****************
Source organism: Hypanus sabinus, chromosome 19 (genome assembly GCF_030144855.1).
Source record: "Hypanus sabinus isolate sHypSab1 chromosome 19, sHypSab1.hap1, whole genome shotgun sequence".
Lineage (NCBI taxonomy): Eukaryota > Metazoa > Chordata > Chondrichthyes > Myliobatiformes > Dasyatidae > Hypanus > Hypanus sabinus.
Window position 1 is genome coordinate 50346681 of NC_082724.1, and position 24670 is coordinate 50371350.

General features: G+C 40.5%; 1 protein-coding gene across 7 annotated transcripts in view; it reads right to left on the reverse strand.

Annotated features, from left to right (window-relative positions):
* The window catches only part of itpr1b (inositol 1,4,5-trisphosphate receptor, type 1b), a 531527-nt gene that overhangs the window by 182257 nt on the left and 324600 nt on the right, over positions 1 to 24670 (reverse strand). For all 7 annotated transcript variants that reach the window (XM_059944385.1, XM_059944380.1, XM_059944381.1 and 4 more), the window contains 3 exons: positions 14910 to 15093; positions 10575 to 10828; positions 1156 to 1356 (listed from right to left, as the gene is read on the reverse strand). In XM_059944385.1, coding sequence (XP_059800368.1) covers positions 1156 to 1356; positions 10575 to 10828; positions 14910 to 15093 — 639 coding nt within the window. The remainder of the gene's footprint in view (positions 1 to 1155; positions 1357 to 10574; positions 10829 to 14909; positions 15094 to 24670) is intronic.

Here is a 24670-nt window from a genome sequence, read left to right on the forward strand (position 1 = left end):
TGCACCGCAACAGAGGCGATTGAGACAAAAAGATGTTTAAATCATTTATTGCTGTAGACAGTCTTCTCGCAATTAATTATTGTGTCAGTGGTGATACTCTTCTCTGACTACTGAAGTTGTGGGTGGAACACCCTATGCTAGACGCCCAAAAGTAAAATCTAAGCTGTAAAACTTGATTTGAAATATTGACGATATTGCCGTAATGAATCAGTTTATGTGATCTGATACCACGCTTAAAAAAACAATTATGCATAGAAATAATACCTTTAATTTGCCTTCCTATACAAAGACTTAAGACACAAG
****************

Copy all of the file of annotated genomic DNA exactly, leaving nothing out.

Source organism: Hypanus sabinus, chromosome 19 (genome assembly GCF_030144855.1).
Source record: "Hypanus sabinus isolate sHypSab1 chromosome 19, sHypSab1.hap1, whole genome shotgun sequence".
Lineage (NCBI taxonomy): Eukaryota > Metazoa > Chordata > Chondrichthyes > Myliobatiformes > Dasyatidae > Hypanus > Hypanus sabinus.
Window position 1 is genome coordinate 50346681 of NC_082724.1, and position 24670 is coordinate 50371350.

General features: G+C 40.5%; 1 protein-coding gene across 7 annotated transcripts in view; it reads right to left on the reverse strand.

Annotated features, from left to right (window-relative positions):
* The window catches only part of itpr1b (inositol 1,4,5-trisphosphate receptor, type 1b), a 531527-nt gene that overhangs the window by 182257 nt on the left and 324600 nt on the right, over positions 1 to 24670 (reverse strand). For all 7 annotated transcript variants that reach the window (XM_059944385.1, XM_059944380.1, XM_059944381.1 and 4 more), the window contains 3 exons: positions 14910 to 15093; positions 10575 to 10828; positions 1156 to 1356 (listed from right to left, as the gene is read on the reverse strand). In XM_059944385.1, coding sequence (XP_059800368.1) covers positions 1156 to 1356; positions 10575 to 10828; positions 14910 to 15093 — 639 coding nt within the window. The remainder of the gene's footprint in view (positions 1 to 1155; positions 1357 to 10574; positions 10829 to 14909; positions 15094 to 24670) is intronic.

Here is a 24670-nt window from a genome sequence, read left to right on the forward strand (position 1 = left end):
TGCACCGCAACAGAGGCGATTGAGACAAAAAGATGTTTAAATCATTTATTGCTGTAGACAGTCTTCTCGCAATTAATTATTGTGTCAGTGGTGATACTCTTCTCTGACTACTGAAGTTGTGGGTGGAACACCCTATGCTAGACGCCCAAAAGTAAAATCTAAGCTGTAAAACTTGATTTGAAATATTGACGATATTGCCGTAATGAATCAGTTTATGTGATCTGATACCACGCTTAAAAAAACAATTATGCATAGAAATAATACCTTTAATTTGCCTTCCTATACAAAGACTTAAGACACAAG